History in motion: The rural rush

Alex Ayad

The United States is currently witnessing a mass migration on the scale of the migration of whites out of urban cities known as the ‘White Flight’ of the 1950’s and 1960’s due to the United States’ varied statewide responses to the Covid-19 pandemic.

Many people can now permanently work from home so long as they have an internet connection, so “home” can be anywhere.

This exodus is from more populated and therefore more affected cities and states to less affected rural areas, this “Rural Rush” will rebalance the population of the U.S. by bringing the bloated populations of the coastal cities into the “fly-over” states of middle America.

Examples of this can be seen across the country, including Idaho.

In Idaho, the Garden Valley school district had to push back their school start date due to an influx of children from families who moved from other areas.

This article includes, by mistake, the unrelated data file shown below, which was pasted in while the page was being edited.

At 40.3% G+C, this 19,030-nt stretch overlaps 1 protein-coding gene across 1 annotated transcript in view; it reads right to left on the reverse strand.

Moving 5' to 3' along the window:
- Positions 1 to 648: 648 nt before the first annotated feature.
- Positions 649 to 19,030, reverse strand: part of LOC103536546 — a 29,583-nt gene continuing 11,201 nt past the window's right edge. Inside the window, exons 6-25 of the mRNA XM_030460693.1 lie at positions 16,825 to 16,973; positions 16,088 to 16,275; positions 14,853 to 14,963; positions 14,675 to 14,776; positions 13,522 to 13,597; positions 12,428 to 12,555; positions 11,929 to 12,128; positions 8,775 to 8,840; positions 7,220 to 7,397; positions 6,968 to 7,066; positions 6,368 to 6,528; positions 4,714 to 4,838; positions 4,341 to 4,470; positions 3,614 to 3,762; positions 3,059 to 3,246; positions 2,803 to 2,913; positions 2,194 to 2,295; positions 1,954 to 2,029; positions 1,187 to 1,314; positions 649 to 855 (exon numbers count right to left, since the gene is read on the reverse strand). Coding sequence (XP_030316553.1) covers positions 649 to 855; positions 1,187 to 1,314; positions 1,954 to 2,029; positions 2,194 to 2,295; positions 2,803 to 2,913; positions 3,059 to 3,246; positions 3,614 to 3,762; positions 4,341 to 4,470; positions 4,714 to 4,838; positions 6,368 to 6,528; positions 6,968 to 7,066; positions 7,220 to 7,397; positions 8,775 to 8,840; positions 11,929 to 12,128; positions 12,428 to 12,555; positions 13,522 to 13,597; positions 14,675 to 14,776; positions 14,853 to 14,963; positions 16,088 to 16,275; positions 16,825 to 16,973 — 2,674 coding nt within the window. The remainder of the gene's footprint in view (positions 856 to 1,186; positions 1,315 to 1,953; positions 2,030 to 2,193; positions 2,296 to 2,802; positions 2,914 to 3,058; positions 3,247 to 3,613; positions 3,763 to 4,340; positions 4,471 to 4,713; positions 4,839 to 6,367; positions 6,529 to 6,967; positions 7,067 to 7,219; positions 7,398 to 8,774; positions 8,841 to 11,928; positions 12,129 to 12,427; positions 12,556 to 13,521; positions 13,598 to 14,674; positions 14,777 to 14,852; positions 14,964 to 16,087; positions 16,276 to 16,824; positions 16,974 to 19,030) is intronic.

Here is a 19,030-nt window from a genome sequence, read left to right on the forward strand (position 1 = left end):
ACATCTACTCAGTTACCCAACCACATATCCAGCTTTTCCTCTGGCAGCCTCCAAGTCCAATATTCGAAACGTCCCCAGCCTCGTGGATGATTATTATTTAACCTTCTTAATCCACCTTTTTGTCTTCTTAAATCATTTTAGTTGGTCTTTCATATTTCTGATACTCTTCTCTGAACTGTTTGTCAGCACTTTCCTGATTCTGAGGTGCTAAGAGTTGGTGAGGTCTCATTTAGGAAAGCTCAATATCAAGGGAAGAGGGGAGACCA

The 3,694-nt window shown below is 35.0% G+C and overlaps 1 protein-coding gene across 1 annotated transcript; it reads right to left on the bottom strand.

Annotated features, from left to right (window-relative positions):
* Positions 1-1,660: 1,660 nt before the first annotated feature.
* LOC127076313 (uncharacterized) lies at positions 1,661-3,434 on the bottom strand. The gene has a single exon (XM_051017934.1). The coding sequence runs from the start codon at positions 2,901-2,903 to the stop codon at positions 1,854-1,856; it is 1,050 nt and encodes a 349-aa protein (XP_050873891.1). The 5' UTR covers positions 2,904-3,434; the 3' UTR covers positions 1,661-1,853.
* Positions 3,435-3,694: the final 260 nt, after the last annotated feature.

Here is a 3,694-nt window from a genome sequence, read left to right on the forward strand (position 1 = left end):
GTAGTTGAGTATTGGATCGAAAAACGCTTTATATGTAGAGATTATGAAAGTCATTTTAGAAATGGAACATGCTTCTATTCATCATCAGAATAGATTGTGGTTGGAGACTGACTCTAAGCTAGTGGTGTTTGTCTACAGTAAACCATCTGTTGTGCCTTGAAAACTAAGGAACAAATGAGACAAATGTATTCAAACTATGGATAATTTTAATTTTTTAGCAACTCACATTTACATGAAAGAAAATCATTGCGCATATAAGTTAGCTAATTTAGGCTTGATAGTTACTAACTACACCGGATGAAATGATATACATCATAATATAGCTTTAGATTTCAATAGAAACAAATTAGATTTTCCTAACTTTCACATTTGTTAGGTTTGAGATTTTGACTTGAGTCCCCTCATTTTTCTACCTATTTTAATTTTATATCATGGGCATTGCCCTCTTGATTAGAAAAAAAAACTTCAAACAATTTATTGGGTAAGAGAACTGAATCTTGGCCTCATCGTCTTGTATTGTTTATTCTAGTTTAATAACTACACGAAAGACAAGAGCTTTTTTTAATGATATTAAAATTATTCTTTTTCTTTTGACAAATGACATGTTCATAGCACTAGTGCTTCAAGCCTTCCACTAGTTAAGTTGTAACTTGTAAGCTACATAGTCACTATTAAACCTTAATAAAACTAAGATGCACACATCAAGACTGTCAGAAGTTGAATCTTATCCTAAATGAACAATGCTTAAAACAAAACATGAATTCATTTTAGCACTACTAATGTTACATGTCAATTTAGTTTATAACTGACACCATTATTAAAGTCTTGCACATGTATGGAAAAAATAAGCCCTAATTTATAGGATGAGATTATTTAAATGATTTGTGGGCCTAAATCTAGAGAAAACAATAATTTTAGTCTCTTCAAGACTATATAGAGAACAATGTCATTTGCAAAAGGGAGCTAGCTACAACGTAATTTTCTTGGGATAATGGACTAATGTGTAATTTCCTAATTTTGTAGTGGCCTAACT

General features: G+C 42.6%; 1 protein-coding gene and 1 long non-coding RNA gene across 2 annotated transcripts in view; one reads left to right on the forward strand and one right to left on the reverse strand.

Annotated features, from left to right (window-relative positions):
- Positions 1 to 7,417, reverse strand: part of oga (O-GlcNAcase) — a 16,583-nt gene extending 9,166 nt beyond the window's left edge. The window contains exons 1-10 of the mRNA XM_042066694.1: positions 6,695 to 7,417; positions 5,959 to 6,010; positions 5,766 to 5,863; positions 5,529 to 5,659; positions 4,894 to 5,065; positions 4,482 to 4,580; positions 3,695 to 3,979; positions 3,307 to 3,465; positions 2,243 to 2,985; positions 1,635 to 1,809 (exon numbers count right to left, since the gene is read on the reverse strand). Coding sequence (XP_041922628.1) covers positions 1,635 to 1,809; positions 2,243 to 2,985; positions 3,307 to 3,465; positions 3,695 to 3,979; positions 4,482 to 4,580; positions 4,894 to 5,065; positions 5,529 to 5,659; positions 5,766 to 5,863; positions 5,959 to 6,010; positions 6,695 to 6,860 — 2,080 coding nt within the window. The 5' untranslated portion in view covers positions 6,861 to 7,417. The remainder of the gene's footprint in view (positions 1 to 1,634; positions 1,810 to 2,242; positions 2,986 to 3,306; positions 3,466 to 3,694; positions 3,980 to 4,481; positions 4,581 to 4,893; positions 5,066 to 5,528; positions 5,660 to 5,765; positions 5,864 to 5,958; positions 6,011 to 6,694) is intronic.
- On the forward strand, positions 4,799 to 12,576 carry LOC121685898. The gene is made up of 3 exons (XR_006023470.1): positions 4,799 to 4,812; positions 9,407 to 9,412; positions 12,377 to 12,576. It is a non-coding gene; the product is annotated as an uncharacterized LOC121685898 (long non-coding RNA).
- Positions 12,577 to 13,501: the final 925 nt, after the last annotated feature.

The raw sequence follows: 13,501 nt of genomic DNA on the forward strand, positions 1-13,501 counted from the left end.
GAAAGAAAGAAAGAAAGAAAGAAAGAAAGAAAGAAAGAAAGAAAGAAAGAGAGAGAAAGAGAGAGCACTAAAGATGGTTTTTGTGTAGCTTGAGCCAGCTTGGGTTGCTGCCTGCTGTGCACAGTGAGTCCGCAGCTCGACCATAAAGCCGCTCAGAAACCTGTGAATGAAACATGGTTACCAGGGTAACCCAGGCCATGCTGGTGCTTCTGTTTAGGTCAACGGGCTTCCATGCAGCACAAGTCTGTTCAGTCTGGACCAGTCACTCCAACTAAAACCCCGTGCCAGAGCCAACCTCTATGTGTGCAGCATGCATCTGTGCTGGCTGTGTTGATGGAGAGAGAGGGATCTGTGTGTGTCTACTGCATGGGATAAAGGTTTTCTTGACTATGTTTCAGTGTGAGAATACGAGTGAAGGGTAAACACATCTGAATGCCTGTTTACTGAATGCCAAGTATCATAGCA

According to KTVB, the Garden Valley school district, which is approximately fifty miles outside of Boise, has seen a 35% increase in students who are primarily coming from the more populous areas of Boise, Nampa, Caldwell, Meridian, and Middleton.

While the movement within Idaho is mainly from Ada county.

The Rural Rush from California to Idaho is directly seen in home prices. According to KTVB, the Idaho housing market has broken records despite the effects of the coronavirus.

The median home price in July of 2019 was $349,000, and last month the median home price leaped 11.7% to $390,000.

The migration makes perfect sense. If you must work from home, then why not live in the cheaper area?

Homes in the more densely populated areas are also worth more than land in smaller rural communities so families can move and get a home upgrade.

Country wide, this migration will likely stem from the largest populous democratic controlled cities and states where the populations and taxes are higher, specifically Los Angeles, New York, and Chicago.

The effect in small towns like Lewiston will be a rise in population and housing prices.